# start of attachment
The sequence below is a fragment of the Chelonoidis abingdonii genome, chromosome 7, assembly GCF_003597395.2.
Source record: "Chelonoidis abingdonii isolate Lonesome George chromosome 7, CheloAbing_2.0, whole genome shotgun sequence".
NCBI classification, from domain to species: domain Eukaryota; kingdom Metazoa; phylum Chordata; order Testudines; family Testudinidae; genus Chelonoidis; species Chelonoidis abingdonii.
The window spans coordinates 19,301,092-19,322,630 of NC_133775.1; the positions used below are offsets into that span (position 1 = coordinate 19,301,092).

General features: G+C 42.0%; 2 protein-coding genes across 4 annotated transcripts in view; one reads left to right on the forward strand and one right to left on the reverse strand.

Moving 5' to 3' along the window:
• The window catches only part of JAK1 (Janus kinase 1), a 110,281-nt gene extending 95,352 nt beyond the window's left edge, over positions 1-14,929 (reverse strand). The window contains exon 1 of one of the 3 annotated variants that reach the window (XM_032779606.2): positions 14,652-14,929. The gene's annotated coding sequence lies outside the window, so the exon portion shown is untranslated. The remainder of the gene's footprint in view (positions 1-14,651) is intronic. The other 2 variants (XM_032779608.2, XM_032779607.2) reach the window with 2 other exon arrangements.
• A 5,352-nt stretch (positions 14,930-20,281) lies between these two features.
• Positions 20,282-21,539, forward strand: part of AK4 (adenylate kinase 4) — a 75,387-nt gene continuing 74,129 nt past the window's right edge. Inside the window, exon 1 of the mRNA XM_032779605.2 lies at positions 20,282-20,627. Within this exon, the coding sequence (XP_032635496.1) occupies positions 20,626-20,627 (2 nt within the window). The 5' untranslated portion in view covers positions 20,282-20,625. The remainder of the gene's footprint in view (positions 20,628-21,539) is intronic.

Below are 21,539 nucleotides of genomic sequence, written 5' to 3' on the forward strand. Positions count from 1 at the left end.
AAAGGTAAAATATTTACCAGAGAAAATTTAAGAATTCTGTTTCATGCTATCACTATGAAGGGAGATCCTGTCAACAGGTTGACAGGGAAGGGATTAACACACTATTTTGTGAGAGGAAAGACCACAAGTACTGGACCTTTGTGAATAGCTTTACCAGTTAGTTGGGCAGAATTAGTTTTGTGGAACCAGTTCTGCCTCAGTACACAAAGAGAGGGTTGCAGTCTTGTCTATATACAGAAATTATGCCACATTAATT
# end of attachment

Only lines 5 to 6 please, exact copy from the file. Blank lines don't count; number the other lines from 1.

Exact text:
General features: G+C 42.0%; 2 protein-coding genes across 4 annotated transcripts in view; one reads left to right on the forward strand and one right to left on the reverse strand.

Moving 5' to 3' along the window: